The Webster University wellness committee is dedicated to making students, faculty and staff healthier. This is not a task we at The Journal envy. College students are notorious for their bad habits, nearly all of which affect their health. We eat greasy food, we sleep sporadically (if at all), we drink alcohol (some of us much, much more than others) and we sometimes take drugs (of all shapes, colors and sizes).
Furthermore, there is nothing to make a student tune out an adult like a patronizing speech about the importance of health. But a survey recently conducted by the committee aimed at identifying health-risk factors was aimed at more than just physical health. More and more, counseling services and the wellness committee has focused on the emotional and mental well-being of the modern student. The Journal believes this is a more important, and more unseen, part of a students well- being.
Too often, physical health concerns trump the mental or emotional health problems of young people. While students already struggle to make public their health problems, they are even less inclined to discuss whatever psychological turmoil they may be experiencing. Anonymous surveys are more likely to gather accurate information on emotional health. As a student openly struggles with health conditions or fight against body image issues, the inner emotional turmoil that comes with stress of college is often overlooked. The Journal believes that stress, depression and anxiety should be ranked just as high on our priorities as childhood obesity or diabetes.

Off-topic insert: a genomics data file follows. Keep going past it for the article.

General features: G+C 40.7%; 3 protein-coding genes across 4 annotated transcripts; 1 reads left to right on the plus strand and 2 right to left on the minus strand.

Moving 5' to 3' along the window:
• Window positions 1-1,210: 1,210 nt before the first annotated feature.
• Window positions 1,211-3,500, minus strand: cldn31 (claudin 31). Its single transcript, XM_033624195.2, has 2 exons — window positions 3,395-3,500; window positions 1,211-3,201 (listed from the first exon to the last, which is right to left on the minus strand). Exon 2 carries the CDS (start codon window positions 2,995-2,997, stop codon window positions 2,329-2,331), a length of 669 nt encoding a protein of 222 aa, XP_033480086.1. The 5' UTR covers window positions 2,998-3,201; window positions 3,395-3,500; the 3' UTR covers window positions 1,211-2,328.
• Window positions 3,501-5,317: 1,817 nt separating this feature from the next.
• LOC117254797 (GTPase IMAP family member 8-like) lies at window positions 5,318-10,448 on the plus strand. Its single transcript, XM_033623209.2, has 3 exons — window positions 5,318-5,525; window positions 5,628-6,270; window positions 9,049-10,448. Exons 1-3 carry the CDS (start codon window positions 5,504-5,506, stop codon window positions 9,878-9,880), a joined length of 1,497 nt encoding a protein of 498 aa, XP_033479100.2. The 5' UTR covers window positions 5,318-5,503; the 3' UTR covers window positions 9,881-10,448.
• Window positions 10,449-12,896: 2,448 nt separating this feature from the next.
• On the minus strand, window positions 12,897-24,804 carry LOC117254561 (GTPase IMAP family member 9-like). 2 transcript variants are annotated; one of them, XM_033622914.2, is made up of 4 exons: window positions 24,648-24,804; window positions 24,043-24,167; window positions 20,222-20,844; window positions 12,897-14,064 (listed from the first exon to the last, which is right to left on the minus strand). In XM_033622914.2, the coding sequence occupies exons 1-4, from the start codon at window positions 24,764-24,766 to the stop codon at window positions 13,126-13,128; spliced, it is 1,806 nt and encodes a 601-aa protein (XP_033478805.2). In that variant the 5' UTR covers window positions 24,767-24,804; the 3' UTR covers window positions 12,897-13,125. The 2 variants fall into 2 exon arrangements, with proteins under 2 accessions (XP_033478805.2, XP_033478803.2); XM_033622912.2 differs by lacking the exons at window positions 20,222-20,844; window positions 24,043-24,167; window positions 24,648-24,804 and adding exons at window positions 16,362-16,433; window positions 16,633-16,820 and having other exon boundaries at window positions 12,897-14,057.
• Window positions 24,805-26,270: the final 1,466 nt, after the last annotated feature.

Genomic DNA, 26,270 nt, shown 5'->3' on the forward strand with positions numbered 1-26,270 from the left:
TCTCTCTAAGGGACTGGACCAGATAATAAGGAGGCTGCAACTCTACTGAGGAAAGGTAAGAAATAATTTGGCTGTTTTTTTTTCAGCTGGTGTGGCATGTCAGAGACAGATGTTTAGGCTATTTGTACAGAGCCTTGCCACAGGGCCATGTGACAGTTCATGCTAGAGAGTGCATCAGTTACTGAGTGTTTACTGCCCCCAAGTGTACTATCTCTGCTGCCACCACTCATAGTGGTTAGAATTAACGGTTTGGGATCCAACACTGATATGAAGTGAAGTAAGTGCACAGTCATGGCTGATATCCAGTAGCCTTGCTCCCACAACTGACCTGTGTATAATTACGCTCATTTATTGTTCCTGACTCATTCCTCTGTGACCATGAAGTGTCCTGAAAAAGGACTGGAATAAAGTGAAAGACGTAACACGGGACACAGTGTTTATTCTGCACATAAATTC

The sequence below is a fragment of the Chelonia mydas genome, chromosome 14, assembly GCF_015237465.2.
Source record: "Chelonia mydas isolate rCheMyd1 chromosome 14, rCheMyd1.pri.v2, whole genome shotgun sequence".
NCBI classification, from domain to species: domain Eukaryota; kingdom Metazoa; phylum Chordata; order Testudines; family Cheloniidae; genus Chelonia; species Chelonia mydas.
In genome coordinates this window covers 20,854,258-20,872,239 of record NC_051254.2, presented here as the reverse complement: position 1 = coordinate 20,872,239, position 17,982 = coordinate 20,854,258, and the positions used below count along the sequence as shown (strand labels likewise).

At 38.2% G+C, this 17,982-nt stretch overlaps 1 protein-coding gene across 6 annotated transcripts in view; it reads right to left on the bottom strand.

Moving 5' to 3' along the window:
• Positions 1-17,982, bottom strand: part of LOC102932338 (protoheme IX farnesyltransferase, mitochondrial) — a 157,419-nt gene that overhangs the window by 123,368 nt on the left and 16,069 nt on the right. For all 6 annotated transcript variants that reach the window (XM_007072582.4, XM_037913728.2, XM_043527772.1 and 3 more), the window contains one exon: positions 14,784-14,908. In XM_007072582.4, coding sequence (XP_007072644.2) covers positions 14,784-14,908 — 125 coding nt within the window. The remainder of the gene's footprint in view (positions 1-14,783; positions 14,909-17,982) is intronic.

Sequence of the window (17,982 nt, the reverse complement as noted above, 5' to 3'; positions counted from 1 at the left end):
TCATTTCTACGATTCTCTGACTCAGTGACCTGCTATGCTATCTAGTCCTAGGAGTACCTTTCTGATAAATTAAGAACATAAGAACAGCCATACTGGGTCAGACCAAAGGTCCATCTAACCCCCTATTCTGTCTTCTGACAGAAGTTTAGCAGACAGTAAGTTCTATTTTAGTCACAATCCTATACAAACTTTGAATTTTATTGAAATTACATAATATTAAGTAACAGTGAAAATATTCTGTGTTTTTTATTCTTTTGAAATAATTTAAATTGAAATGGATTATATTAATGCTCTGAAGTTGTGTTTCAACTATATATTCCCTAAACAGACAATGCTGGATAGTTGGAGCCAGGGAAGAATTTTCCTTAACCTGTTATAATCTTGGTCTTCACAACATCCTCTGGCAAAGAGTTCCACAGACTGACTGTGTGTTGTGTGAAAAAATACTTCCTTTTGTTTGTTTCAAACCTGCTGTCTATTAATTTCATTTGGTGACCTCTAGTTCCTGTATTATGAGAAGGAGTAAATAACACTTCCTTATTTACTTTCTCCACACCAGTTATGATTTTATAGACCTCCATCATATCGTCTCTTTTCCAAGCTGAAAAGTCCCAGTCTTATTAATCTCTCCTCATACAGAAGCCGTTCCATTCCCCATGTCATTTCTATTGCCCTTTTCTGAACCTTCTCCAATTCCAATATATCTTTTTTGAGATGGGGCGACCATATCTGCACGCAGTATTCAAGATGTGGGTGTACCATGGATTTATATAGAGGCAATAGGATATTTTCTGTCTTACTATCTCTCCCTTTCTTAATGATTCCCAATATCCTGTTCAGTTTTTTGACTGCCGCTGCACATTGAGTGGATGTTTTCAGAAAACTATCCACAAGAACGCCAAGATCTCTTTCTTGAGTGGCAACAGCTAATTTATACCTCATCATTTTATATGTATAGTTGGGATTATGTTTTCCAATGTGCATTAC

Mental illness is hard to see and even harder to admit. Those suffering often do so in silence. By promoting wellness of body as well as mind, Webster is taking steps to end the stigma attached with emotional instability. The Journal hopes this will help to start a real and meaningful conversation on the dangers of non-physical health problems. The Journal would like to see more students comfortable in identifying and seeking treatment for mental and emotional troubles. Suicide is not uncommon for young people living in close quarters. The added stress of college and (for many) a part or full-time job has pushed more than one young promising mind into permanent darkness. But with preparation, open dialogue and genuine concern, students and faculty can prevent these tragedies. Tell a friend or a loved one when you struggle, and don’t be afraid to confront others about their own well-being.
Students can take an active part in the collective prosperity and health of the university. The Journal will always support efforts aimed at making students happier. We will always be in favor of measures bringing help to those most in need.